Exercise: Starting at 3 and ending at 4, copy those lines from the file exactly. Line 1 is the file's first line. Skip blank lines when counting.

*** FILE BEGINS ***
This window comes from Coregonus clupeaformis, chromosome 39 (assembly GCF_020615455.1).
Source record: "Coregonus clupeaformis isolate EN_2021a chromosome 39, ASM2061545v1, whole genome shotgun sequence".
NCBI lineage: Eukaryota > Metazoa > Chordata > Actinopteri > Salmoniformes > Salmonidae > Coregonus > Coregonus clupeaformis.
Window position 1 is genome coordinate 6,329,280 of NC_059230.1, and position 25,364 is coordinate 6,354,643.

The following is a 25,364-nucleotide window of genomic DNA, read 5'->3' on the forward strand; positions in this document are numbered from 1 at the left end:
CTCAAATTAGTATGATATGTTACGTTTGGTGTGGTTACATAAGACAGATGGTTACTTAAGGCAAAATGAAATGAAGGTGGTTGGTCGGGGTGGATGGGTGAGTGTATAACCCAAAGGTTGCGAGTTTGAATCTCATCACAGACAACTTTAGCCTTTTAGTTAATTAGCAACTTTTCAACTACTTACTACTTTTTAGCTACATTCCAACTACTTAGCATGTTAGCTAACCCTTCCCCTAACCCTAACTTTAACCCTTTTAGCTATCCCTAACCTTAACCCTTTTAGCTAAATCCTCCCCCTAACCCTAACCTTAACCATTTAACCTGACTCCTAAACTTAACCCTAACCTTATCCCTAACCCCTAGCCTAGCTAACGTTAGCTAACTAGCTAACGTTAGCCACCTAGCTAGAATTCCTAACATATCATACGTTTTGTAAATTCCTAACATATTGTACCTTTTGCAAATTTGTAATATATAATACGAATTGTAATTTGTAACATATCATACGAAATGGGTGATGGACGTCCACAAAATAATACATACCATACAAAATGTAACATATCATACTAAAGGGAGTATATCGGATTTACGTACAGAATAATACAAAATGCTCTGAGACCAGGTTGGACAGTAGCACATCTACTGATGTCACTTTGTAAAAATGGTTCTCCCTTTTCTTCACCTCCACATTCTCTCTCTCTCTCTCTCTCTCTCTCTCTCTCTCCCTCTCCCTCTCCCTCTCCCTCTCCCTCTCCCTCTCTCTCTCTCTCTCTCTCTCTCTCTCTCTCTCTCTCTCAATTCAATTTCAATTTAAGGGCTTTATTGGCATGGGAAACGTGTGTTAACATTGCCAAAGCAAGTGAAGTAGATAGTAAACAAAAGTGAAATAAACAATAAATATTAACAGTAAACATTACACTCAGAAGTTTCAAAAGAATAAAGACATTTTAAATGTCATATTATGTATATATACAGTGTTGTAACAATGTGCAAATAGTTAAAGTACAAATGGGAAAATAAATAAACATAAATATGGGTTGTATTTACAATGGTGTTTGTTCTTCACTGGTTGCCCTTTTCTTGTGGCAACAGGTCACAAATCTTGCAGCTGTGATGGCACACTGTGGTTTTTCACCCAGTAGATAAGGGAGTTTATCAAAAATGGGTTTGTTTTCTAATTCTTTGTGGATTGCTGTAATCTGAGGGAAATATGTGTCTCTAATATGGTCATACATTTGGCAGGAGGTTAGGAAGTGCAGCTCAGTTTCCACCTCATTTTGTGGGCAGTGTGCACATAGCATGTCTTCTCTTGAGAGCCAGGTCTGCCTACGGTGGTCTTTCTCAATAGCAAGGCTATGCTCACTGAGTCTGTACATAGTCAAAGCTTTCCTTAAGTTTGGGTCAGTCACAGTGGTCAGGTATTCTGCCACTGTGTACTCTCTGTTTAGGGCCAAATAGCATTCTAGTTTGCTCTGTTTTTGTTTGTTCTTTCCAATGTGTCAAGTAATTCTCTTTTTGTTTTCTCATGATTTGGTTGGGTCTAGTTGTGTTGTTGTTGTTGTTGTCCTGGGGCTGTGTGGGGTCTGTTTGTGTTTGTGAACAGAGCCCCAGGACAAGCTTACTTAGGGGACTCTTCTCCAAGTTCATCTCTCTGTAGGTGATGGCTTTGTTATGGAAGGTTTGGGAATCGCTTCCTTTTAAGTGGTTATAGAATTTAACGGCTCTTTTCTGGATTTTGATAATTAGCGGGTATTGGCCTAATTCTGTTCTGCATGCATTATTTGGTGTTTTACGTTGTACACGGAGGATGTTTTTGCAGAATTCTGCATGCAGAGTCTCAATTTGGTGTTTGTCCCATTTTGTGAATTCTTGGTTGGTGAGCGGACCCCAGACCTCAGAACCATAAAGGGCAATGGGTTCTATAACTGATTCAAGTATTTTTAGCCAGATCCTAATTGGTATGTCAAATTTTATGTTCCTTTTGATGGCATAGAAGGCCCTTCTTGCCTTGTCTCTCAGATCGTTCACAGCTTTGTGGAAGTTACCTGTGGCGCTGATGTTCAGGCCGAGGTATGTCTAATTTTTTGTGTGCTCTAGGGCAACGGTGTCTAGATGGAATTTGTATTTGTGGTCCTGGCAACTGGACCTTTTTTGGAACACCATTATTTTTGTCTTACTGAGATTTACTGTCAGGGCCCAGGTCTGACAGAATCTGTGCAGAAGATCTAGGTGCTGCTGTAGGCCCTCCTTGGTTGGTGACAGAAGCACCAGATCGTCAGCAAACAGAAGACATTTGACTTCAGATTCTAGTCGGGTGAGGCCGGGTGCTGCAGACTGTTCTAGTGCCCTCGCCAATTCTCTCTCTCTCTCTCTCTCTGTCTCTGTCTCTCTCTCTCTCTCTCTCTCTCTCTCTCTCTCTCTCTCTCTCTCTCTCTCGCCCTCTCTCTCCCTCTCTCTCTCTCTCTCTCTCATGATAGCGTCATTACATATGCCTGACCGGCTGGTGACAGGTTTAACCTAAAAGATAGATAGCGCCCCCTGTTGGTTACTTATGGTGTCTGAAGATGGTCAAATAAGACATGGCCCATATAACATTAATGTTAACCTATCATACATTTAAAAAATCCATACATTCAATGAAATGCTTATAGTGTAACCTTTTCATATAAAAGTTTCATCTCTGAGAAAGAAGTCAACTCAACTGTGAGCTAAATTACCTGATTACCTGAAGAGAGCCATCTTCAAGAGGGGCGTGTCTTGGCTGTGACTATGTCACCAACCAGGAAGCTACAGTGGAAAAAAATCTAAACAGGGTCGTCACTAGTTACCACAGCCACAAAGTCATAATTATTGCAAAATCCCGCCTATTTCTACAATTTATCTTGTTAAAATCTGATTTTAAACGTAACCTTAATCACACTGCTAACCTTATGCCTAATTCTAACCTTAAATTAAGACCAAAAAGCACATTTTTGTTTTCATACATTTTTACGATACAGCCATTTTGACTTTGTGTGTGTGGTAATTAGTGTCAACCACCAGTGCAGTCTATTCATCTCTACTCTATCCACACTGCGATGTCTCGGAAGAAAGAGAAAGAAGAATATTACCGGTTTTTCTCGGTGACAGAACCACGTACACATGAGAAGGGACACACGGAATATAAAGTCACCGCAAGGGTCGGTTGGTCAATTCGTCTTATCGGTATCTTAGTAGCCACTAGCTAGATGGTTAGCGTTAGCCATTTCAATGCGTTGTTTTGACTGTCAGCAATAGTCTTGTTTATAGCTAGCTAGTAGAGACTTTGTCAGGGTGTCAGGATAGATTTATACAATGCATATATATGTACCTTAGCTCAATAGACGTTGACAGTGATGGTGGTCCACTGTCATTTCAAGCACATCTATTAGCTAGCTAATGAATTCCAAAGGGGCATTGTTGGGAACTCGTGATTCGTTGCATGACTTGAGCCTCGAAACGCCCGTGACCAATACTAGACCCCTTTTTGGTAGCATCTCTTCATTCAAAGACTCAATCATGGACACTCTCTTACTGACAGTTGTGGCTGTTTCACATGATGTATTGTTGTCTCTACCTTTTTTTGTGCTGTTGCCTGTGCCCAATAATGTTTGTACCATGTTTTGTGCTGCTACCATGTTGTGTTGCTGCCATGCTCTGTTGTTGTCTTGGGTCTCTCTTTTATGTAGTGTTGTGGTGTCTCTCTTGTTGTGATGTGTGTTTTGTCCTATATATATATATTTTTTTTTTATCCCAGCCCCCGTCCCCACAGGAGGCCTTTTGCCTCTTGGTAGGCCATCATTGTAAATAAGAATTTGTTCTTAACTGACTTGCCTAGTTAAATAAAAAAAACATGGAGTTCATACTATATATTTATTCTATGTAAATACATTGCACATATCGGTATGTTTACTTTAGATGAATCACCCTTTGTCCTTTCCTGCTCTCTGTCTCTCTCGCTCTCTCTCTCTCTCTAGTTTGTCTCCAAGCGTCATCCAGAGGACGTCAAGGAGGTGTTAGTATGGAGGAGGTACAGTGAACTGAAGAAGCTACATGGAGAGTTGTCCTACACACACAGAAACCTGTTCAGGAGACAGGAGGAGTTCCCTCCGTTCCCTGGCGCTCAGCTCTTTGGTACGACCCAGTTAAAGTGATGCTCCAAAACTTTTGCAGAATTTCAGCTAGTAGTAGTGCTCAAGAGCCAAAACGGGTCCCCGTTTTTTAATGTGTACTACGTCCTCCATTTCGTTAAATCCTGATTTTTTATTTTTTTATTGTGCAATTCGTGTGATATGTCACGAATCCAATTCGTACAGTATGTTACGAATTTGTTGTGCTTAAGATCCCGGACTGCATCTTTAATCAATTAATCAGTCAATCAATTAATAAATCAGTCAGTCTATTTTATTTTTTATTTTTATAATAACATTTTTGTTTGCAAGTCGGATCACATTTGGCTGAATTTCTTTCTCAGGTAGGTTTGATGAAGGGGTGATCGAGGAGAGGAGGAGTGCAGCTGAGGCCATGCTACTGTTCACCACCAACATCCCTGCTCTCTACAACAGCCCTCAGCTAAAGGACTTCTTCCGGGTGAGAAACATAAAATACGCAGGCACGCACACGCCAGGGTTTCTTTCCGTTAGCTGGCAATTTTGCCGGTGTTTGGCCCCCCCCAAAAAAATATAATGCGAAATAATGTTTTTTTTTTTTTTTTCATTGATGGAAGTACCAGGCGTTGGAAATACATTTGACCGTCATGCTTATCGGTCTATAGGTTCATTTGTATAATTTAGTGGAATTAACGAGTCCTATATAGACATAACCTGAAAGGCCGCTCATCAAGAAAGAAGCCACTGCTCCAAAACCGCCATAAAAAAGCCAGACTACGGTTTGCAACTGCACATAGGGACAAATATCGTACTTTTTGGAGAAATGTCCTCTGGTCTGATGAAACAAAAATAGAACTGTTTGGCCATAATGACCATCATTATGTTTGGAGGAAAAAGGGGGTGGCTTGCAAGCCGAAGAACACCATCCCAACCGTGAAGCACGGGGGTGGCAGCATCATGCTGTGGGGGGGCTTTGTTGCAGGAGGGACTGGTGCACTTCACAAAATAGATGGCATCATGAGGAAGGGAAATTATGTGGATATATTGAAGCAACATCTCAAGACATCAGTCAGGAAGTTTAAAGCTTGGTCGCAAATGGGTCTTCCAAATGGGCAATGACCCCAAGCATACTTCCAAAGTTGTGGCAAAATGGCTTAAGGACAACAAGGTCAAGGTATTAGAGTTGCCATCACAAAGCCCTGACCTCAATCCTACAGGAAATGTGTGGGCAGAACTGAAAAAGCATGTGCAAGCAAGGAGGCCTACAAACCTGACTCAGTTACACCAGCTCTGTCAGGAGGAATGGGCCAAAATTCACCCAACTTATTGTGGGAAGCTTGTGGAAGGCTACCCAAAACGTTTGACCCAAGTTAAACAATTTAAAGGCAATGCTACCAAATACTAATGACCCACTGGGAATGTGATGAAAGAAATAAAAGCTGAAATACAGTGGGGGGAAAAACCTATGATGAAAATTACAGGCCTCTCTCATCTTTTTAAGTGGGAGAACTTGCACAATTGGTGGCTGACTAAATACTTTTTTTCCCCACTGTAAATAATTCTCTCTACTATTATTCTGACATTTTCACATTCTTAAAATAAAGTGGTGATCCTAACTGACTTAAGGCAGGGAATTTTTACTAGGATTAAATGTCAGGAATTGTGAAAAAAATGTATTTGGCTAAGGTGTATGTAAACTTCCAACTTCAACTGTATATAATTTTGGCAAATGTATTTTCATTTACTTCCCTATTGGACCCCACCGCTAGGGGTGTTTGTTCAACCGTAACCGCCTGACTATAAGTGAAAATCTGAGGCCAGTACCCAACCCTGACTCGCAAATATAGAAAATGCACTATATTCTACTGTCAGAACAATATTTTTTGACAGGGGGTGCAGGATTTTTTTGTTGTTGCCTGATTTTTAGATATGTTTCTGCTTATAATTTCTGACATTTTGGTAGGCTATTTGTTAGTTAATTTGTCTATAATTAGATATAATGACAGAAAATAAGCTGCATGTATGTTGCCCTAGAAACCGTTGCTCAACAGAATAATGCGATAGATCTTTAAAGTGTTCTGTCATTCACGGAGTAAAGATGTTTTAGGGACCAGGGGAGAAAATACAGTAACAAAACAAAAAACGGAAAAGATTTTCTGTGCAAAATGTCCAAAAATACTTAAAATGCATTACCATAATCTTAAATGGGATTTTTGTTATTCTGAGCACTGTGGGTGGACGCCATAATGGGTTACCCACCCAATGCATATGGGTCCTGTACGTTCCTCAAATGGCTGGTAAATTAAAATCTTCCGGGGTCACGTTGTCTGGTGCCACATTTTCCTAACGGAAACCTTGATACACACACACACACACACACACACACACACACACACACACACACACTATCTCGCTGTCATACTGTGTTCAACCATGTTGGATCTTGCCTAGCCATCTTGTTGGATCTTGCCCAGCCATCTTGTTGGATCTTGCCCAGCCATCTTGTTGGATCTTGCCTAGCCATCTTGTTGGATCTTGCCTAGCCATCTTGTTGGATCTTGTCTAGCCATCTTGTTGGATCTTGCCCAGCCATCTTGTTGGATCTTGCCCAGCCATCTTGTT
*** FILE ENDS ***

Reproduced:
NCBI lineage: Eukaryota > Metazoa > Chordata > Actinopteri > Salmoniformes > Salmonidae > Coregonus > Coregonus clupeaformis.
Window position 1 is genome coordinate 6,329,280 of NC_059230.1, and position 25,364 is coordinate 6,354,643.